I've found that a couple of loose rounds or car keys in the pocket are enough to get the vest moving beyond the point of interference.
Another thing is the material the grips are made out of. If the gun has sticky rubber grips like Hogues, it can really cause a problem.

Appendix carry is not an option in IDPA because the gun must be at or behind the centerline of the body. (3:00 or farther).
 

·
Super Moderator
Joined
·
19,004 Posts
I tend to pratice a bit with my cover garments , before wearing em out and about. The weight idea has merit, as windy days can be a pain holding down the cover garment.
 

·
Premium Member
Joined
·
25,483 Posts
Discussion Starter #11
Also a reminder - for those not doing it yet - the windy day ''elbow in to side'' against piece works very well to avoid blow open problems - and it can be totally discrete.
 

·
Premium Member
Joined
·
6,260 Posts
A Day in SoFla

This is a friend and fellow IDPA shooter. He always wears a that ugly shirt you see in the video. The best I can describe his technique is that he flips/shoves the side of the shirt with enough force and movement that his hands ends up on top of the gun.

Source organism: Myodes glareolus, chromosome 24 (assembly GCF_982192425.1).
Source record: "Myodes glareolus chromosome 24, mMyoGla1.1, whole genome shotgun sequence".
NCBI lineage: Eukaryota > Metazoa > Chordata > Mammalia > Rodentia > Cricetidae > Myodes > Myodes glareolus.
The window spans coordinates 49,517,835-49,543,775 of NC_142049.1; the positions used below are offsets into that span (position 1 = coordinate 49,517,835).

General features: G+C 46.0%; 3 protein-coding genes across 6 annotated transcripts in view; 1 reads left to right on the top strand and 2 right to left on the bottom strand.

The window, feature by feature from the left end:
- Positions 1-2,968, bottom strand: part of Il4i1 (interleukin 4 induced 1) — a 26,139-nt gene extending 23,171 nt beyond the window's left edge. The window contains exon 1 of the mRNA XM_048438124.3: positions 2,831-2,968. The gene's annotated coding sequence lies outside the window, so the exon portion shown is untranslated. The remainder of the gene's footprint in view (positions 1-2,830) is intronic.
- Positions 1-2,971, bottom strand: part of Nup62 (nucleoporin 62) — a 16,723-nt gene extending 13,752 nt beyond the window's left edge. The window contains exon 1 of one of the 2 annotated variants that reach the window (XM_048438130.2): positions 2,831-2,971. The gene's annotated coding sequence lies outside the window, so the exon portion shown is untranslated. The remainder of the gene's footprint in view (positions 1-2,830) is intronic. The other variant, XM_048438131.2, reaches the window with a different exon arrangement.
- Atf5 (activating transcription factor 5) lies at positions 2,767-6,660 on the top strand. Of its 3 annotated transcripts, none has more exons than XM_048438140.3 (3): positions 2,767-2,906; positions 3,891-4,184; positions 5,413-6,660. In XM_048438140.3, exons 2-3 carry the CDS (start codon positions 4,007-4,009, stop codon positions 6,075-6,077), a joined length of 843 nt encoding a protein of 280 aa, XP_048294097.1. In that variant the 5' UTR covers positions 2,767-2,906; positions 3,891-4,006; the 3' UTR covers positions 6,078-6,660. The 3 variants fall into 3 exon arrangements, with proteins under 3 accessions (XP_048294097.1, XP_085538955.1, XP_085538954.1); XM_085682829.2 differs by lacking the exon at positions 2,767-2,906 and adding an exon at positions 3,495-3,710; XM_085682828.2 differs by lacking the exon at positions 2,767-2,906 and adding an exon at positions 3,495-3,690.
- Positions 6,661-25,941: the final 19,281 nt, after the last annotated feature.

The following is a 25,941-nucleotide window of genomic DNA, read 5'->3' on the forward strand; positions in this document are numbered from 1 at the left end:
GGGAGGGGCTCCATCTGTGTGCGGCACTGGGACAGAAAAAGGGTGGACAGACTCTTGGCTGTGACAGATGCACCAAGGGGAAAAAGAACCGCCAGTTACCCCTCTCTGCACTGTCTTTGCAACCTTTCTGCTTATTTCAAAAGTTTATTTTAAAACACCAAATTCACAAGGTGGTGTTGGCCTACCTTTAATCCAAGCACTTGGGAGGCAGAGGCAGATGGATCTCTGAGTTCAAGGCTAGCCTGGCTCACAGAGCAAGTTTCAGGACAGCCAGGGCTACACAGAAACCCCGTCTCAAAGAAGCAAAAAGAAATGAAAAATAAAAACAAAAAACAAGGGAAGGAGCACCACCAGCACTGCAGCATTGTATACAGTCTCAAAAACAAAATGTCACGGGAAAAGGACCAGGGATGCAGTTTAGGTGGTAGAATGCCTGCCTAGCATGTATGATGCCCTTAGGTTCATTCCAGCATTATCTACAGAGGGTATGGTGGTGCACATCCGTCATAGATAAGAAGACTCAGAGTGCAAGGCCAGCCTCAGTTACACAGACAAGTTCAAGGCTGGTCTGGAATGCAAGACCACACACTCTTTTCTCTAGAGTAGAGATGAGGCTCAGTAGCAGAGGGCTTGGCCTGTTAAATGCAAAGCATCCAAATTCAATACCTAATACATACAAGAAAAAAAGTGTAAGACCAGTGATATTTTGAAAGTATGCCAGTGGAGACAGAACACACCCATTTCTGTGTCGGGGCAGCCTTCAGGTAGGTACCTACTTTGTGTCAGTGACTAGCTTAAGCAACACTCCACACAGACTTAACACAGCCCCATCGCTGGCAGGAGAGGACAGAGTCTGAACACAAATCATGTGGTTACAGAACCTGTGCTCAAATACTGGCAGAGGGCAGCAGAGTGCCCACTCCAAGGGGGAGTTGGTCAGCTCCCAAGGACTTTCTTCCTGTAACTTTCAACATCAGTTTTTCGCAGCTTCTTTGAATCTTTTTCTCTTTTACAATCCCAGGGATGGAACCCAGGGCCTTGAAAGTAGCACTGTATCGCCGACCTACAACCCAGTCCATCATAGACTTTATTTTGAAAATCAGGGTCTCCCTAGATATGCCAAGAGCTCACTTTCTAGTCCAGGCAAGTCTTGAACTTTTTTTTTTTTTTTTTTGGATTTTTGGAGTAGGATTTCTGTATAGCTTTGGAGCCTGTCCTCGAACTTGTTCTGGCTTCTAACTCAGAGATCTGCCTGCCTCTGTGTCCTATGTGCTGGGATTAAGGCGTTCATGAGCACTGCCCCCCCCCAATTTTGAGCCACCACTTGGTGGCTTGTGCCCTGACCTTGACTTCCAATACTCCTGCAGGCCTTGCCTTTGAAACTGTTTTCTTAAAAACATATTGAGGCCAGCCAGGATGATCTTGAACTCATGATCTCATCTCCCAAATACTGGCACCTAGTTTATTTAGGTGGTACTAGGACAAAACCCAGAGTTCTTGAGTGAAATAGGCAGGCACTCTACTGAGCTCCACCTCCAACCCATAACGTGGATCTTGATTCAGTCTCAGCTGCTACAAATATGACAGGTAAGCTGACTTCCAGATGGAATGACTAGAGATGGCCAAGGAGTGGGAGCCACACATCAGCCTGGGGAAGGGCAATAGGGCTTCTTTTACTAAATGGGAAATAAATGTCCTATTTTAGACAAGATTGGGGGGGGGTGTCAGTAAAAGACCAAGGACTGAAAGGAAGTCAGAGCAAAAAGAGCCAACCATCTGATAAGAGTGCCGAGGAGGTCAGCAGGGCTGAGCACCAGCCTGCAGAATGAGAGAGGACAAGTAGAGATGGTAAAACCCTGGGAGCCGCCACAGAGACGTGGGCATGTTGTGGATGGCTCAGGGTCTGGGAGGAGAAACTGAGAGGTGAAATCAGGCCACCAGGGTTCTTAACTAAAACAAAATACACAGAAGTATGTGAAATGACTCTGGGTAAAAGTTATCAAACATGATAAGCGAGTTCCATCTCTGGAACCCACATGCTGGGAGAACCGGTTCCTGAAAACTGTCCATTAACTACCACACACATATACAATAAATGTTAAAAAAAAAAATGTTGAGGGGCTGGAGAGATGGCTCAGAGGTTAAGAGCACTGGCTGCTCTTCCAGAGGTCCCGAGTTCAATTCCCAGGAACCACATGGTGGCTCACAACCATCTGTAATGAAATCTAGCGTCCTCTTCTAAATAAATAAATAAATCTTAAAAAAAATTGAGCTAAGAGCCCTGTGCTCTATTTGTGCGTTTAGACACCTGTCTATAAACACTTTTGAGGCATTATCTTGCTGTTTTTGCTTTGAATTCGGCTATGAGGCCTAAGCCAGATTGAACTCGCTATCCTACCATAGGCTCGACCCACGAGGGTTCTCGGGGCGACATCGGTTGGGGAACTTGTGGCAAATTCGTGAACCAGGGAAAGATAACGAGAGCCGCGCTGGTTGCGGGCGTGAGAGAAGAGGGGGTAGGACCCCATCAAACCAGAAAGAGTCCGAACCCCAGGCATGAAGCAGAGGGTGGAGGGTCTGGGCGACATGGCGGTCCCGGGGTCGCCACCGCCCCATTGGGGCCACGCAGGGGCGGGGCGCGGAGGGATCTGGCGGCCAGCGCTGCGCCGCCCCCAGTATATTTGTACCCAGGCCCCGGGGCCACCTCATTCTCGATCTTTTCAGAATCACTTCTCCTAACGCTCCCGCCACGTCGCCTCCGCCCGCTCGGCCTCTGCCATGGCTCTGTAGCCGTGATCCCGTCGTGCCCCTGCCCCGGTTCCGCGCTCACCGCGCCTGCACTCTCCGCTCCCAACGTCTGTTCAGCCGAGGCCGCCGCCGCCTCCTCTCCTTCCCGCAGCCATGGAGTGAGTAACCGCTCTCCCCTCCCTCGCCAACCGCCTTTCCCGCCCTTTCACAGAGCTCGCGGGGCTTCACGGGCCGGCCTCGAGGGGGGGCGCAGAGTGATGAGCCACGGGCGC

One more thing. Additional weight on the gun side pocket or any added "transformation" or modification to make draw easier is illegal in IDPA. :nono: You get a FTDR.

For everyday carry, you can have an ejection seat if you want:image035:
 

·
Premium Member
Joined
·
25,483 Posts
Discussion Starter #13
For everyday carry, you can have an ejection seat if you want
Where do I order that from Miggy? :18:

Ahh yes, on the vid - the rapid flick - that works well and is something I always feel needs practice. That was fast! Looked like fun too!
 

·
Premium Member
Joined
·
6,260 Posts
We have some twisted CoF designers in our club. I think this one was a Drive-By scenario using your ex-wife as cover :haha:
 

·
Registered
Joined
·
211 Posts